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Dengue is currently the most common insect-borne viral disease of humans worldwide. Scientists from the Institut Pasteur, the French National Center for Scientific Research (CNRS), and the Armed Forces Research Institute of Medical Sciences (AFRIMS) have discovered several genetic factors controlling the transmission of various dengue virus strains in a natural population of mosquitoes in Thailand. Their results indicate that the transmission of these viruses in nature depends not only on mosquito genetic factors but also on their specific interaction with viral genetic factors. This discovery significantly advances our understanding of dengue biology in nature. From a more general standpoint, this study also refines our view of the genetic basis of host-pathogen interactions. This work was published August 1st, 2013 on the PLoS Genetics website.
Each year, up to 400 million people are infected by dengue virus, a potentially fatal disease that can be severely debilitating. Dengue is an emerging disease that is most prevalent in tropical regions, although it has recently spread to more temperate zones. In mainland France, the first two indigenous cases were reported in 2010. There is currently no vaccine or effective treatment available against dengue.
In order to identify new targets to combat this disease and interrupt its life cycle, several teams around the world are focusing on interactions between dengue viruses and their mosquito vectors. Until now, most of the studies on this topic used relatively “artificial” laboratory insects. However, under the direction of Louis Lambrechts of the Insects and Infectious Diseases laboratory (Institut Pasteur/CNRS), scientists from the Institut Pasteur, CNRS, and AFRIMS examined wild mosquitoes collected in Thailand.
The scientists conducted a survey of genetic factors in Aedes aegypti (the primary dengue vector) that influence virus transmission in nature. To do this, they measured the genetic predisposition of mosquitoes to transmit different genetic variants of the virus obtained from patients living in the region where the insects were collected. The scientists discovered that a set of genetic factors making mosquitoes more or less able to transmit dengue viruses were present in the natural mosquito population under study. Surprisingly, the effect of some of these genetic factors depended on which strain of the virus the insect was exposed to. Consequently, a genetic factor conferring resistance to one virus strain may turn into a susceptibility factor against another strain. The scientists therefore concluded that virus transmission is the result of a complex interaction between genetic factors in both the mosquito and the virus.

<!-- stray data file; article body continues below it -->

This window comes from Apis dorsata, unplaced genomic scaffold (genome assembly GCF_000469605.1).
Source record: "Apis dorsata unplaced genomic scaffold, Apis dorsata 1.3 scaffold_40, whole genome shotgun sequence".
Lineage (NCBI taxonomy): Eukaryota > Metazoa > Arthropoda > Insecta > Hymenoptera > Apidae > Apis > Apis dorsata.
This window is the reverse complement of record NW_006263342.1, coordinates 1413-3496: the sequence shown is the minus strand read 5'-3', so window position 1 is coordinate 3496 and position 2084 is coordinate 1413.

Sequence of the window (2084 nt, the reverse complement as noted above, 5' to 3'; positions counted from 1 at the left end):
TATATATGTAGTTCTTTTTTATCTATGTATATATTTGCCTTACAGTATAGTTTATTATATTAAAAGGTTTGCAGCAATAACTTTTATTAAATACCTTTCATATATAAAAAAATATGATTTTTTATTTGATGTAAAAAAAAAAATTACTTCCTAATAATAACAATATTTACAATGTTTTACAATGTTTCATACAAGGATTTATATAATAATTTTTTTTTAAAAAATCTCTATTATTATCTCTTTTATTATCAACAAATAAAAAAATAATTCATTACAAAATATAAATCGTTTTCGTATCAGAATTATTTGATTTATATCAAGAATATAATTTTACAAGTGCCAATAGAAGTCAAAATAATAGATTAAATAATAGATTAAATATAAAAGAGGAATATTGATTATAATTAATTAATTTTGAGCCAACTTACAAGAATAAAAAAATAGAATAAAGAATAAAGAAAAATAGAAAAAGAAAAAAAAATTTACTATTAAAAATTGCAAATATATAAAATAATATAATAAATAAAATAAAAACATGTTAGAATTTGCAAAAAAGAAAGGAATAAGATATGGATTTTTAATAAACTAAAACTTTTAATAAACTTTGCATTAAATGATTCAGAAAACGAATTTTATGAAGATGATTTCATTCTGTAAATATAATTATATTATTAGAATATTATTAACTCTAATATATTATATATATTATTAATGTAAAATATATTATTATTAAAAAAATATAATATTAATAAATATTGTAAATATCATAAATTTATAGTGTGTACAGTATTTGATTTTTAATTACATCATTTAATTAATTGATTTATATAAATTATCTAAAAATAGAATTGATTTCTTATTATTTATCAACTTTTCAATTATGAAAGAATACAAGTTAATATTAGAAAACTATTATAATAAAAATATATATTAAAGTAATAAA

These findings significantly improve our understanding of dengue biology in nature and open up new avenues of application, such as developing strategies to inhibit dengue virus development in mosquitoes so that they can no longer transmit the virus.
For Louis Lambrechts, CNRS researcher at the Institut Pasteur, "these findings also have fundamental implications for the genetics of susceptibility to infectious diseases beyond the mosquito-virus system: they suggest that the effect of host genetic factors may vary depending on the genetic variations of the pathogenic agent itself”. Therefore, genetic susceptibility to infectious diseases is not solely an intrinsic characteristic of the host but is also a trait shared with the pathogen.
Illustration - Copyright Institut Pasteur
Caption - Aedes aegypti, primary mosquito vector for dengue.
Genetic Mapping of Specific Interactions between Aedes aegypti Mosquitoes and Dengue Viruses, Plos Genetics, August 1St, 2013
Thanyalak Fansiri (1,2), Albin Fontaine (1), Laure Diancourt (3), Valérie Caro (3), Butsaya Thaisomboonsuk (4), Jason H. Richardson (2), Richard G. Jarman (4), Alongkot Ponlawat (2) and Louis Lambrechts (1)
(1) Institut Pasteur, Centre National de la Recherche Scientifique, Unité de Recherche Associée 3012, Paris, France.
(2) Department of Entomology, Armed Forces Research Institute of Medical Sciences, Bangkok, Thailand.
(3) Institut Pasteur, Genotyping of Pathogens and Public Health, Paris, France.
(4) Department of Virology, Armed Forces Research Institute of Medical Sciences, Bangkok, Thailand.
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